Dead Can Dance: “Opium”

Anastasis is the first new album from Dead Can Dance in 16 years. The legendary musical duo consisting of Brendan Perry and Lisa Gerrard (backed by numerous accompanying musicians) has covered a lot of ground, both musically and geographically, since they formed DCD in Melbourne in 1981, and the appearance of a new album by them represents a musical and general artistic event of considerable significance.

Dead Can Dance Konzert in München, March 27, 2005

Here are some notes from the official write-up about the album and its background, followed by the just-released video for one of the new tracks.

On the cover of Anastasis [is]  a field of sunflowers, ripened, and then blackened, by the sun, standing with sad, slightly crowned heads. Less dead than dormant, the heads and stems will one day be chopped, but then via the roots, will return. For Anastasis is the Greek word for ‘resurrection’ and the seemingly dead will dance again.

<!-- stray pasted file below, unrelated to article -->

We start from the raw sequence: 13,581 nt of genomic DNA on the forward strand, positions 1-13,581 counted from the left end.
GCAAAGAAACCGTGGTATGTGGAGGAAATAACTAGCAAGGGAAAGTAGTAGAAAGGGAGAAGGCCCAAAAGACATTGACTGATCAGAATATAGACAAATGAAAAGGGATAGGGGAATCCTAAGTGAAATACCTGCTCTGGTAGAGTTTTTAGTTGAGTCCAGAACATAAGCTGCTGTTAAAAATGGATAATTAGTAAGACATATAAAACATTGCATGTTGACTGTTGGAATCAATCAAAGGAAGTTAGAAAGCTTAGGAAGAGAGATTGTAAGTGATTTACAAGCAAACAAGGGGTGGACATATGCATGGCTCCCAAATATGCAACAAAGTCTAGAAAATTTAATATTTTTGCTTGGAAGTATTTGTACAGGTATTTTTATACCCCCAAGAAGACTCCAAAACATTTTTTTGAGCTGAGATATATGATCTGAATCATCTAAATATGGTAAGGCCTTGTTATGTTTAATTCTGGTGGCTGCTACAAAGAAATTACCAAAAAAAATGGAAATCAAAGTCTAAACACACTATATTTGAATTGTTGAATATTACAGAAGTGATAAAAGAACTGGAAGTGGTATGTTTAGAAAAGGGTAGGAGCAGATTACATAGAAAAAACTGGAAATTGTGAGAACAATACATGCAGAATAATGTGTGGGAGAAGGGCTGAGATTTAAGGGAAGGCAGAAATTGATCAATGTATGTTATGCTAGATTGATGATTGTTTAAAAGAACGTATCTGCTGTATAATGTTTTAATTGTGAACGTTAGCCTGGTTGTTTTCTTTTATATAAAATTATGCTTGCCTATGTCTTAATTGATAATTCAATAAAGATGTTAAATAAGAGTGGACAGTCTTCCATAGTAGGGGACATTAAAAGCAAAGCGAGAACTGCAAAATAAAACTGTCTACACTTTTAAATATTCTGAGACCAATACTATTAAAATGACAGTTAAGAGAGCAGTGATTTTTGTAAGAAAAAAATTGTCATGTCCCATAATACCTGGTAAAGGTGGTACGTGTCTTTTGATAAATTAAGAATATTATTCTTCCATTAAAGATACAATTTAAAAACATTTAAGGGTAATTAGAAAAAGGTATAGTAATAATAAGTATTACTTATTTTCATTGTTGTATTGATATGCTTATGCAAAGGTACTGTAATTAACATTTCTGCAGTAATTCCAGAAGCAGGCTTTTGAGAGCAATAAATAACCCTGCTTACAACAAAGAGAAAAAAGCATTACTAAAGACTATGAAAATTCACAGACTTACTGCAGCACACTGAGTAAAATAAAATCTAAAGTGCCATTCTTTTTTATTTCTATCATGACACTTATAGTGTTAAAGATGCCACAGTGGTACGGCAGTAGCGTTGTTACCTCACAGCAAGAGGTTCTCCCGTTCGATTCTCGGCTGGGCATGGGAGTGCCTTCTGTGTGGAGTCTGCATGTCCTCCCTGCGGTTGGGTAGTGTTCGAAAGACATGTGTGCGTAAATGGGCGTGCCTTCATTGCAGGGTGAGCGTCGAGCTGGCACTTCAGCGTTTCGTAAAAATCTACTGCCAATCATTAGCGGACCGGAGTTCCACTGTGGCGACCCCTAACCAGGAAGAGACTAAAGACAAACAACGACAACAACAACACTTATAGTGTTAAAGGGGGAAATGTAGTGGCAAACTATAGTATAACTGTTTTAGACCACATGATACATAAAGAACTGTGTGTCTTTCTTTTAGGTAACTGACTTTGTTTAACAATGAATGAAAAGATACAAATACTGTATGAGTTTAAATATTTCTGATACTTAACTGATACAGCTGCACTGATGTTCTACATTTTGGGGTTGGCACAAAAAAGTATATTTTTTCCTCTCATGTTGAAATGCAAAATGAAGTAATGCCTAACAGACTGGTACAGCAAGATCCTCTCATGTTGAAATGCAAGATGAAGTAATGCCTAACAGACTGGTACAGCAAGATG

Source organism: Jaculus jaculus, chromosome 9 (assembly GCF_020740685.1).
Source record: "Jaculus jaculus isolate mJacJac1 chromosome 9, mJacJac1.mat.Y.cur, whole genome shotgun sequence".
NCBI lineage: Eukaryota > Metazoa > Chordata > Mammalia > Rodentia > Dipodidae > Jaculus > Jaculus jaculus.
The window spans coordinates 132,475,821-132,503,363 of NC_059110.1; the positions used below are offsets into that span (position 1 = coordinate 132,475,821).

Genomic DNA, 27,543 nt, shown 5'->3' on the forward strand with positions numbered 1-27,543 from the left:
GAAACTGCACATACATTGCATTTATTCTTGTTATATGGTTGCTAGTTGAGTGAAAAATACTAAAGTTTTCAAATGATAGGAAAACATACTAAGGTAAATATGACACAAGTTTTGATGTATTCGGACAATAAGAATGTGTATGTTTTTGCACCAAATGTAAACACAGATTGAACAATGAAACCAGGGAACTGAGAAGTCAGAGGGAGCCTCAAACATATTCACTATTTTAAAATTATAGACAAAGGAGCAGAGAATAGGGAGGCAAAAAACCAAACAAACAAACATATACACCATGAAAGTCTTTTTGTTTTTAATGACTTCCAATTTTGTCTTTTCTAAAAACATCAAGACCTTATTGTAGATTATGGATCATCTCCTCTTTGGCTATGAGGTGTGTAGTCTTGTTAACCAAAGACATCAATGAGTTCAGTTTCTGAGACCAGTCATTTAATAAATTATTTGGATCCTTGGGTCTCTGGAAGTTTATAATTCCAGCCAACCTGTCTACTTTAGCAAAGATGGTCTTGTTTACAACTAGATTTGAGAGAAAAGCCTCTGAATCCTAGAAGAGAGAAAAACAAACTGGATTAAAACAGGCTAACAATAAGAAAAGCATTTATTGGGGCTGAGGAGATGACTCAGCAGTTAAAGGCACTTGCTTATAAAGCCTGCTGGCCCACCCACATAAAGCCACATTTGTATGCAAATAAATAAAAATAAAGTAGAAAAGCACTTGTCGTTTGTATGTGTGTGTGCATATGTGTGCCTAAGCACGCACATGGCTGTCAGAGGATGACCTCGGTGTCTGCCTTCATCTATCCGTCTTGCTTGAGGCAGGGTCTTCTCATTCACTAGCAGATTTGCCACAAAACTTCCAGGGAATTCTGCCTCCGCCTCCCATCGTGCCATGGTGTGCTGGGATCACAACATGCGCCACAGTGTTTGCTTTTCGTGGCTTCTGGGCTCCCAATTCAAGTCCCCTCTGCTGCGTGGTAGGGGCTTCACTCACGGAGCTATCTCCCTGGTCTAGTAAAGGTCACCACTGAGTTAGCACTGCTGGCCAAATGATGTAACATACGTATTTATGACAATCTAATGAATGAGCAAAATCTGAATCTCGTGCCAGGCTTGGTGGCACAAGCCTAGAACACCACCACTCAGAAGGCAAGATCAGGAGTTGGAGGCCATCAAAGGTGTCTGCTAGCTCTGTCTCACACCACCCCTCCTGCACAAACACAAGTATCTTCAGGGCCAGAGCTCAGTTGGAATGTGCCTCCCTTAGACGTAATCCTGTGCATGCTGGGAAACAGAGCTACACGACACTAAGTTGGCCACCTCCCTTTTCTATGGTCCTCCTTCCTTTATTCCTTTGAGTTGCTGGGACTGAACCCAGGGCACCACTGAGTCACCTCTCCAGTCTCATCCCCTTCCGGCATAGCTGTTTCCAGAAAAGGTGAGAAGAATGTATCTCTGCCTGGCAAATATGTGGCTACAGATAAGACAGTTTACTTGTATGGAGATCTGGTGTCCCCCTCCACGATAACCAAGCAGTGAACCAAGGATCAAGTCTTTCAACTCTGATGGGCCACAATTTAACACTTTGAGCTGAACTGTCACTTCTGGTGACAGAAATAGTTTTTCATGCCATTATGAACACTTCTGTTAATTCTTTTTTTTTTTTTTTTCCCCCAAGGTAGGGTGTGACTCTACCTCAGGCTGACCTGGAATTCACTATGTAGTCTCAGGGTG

… [Brendan Perry] reckons the core of Anastasis can be found “slap bang” in the near-Eastern Mediterranean, from Greece and Turkey across to North Africa: “The music I listen to and research becomes both unconsciously and consciously part of a new project, and for this album, I’ve been fascinated by the classic immutable elements of Greek culture, the depth of their music and their love for song that you don’t get as much in the West; the way they combine philosophy and love songs, and throw a bit of science in there too. I love the eastern influence that comes from being a crossroads between East and West, the kaleidoscopic mosaic of those fused cultures, while the further west you go, the more it’s a mono-cultural society.

… [He describes the track “Opium” as] nihilistic, “that opiate state of mind, a form of depression, that traps you, whether it’s addiction or just circumstances. To not be able to choose a road as they all seem to lead nowhere.”

— Dead Can Dance, official bio page, updated June 2012

Image by Schmutzgetier [Public domain], via Wikimedia Commons

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Posted on September 12, 2012, in Cinema Purgatorio and tagged , . Bookmark the permalink. Leave a Comment.

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